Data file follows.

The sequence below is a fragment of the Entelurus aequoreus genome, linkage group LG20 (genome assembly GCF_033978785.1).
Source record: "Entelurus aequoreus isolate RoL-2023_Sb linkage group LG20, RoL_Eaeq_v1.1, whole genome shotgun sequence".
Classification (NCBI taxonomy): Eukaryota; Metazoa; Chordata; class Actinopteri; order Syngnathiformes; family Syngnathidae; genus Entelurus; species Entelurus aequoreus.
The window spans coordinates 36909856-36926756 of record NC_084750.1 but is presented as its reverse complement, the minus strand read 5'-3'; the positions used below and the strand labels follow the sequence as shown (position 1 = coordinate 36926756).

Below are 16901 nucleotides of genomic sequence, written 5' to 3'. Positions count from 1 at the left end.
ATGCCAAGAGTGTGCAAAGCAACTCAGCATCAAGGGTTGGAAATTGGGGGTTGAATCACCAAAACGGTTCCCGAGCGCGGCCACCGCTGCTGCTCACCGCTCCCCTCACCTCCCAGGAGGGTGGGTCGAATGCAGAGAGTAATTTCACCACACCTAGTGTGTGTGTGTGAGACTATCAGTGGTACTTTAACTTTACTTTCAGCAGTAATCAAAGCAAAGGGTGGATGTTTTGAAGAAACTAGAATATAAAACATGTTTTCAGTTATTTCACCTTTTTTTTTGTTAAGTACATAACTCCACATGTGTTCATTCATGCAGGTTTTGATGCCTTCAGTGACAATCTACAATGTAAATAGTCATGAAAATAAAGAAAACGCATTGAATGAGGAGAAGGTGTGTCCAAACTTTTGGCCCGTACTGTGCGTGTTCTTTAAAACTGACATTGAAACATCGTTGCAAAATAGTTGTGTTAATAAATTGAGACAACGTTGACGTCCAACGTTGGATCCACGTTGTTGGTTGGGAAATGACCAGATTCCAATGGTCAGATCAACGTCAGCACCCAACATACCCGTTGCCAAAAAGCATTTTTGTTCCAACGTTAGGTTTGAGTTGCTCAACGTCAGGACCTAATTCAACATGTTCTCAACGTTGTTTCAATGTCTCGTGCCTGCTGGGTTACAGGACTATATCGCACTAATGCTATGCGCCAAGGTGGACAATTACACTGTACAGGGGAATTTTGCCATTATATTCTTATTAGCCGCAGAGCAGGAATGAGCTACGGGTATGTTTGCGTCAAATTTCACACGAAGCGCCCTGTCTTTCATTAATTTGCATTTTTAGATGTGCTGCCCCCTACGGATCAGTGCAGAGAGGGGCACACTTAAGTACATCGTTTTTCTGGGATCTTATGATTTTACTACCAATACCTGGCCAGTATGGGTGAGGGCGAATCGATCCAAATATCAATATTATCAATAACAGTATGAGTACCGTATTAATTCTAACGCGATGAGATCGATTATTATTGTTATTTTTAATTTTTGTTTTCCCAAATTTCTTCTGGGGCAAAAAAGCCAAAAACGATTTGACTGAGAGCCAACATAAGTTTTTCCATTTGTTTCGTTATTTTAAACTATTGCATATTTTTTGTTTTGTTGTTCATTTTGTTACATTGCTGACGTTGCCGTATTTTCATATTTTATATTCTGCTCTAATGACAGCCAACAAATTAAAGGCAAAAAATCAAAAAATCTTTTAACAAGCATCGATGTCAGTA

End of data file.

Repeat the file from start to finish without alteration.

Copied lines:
The sequence below is a fragment of the Entelurus aequoreus genome, linkage group LG20 (genome assembly GCF_033978785.1).
Source record: "Entelurus aequoreus isolate RoL-2023_Sb linkage group LG20, RoL_Eaeq_v1.1, whole genome shotgun sequence".
Classification (NCBI taxonomy): Eukaryota; Metazoa; Chordata; class Actinopteri; order Syngnathiformes; family Syngnathidae; genus Entelurus; species Entelurus aequoreus.
The window spans coordinates 36909856-36926756 of record NC_084750.1 but is presented as its reverse complement, the minus strand read 5'-3'; the positions used below and the strand labels follow the sequence as shown (position 1 = coordinate 36926756).

Below are 16901 nucleotides of genomic sequence, written 5' to 3'. Positions count from 1 at the left end.
ATGCCAAGAGTGTGCAAAGCAACTCAGCATCAAGGGTTGGAAATTGGGGGTTGAATCACCAAAACGGTTCCCGAGCGCGGCCACCGCTGCTGCTCACCGCTCCCCTCACCTCCCAGGAGGGTGGGTCGAATGCAGAGAGTAATTTCACCACACCTAGTGTGTGTGTGTGAGACTATCAGTGGTACTTTAACTTTACTTTCAGCAGTAATCAAAGCAAAGGGTGGATGTTTTGAAGAAACTAGAATATAAAACATGTTTTCAGTTATTTCACCTTTTTTTTTGTTAAGTACATAACTCCACATGTGTTCATTCATGCAGGTTTTGATGCCTTCAGTGACAATCTACAATGTAAATAGTCATGAAAATAAAGAAAACGCATTGAATGAGGAGAAGGTGTGTCCAAACTTTTGGCCCGTACTGTGCGTGTTCTTTAAAACTGACATTGAAACATCGTTGCAAAATAGTTGTGTTAATAAATTGAGACAACGTTGACGTCCAACGTTGGATCCACGTTGTTGGTTGGGAAATGACCAGATTCCAATGGTCAGATCAACGTCAGCACCCAACATACCCGTTGCCAAAAAGCATTTTTGTTCCAACGTTAGGTTTGAGTTGCTCAACGTCAGGACCTAATTCAACATGTTCTCAACGTTGTTTCAATGTCTCGTGCCTGCTGGGTTACAGGACTATATCGCACTAATGCTATGCGCCAAGGTGGACAATTACACTGTACAGGGGAATTTTGCCATTATATTCTTATTAGCCGCAGAGCAGGAATGAGCTACGGGTATGTTTGCGTCAAATTTCACACGAAGCGCCCTGTCTTTCATTAATTTGCATTTTTAGATGTGCTGCCCCCTACGGATCAGTGCAGAGAGGGGCACACTTAAGTACATCGTTTTTCTGGGATCTTATGATTTTACTACCAATACCTGGCCAGTATGGGTGAGGGCGAATCGATCCAAATATCAATATTATCAATAACAGTATGAGTACCGTATTAATTCTAACGCGATGAGATCGATTATTATTGTTATTTTTAATTTTTGTTTTCCCAAATTTCTTCTGGGGCAAAAAAGCCAAAAACGATTTGACTGAGAGCCAACATAAGTTTTTCCATTTGTTTCGTTATTTTAAACTATTGCATATTTTTTGTTTTGTTGTTCATTTTGTTACATTGCTGACGTTGCCGTATTTTCATATTTTATATTCTGCTCTAATGACAGCCAACAAATTAAAGGCAAAAAATCAAAAAATCTTTTAACAAGCATCGATGTCAGTA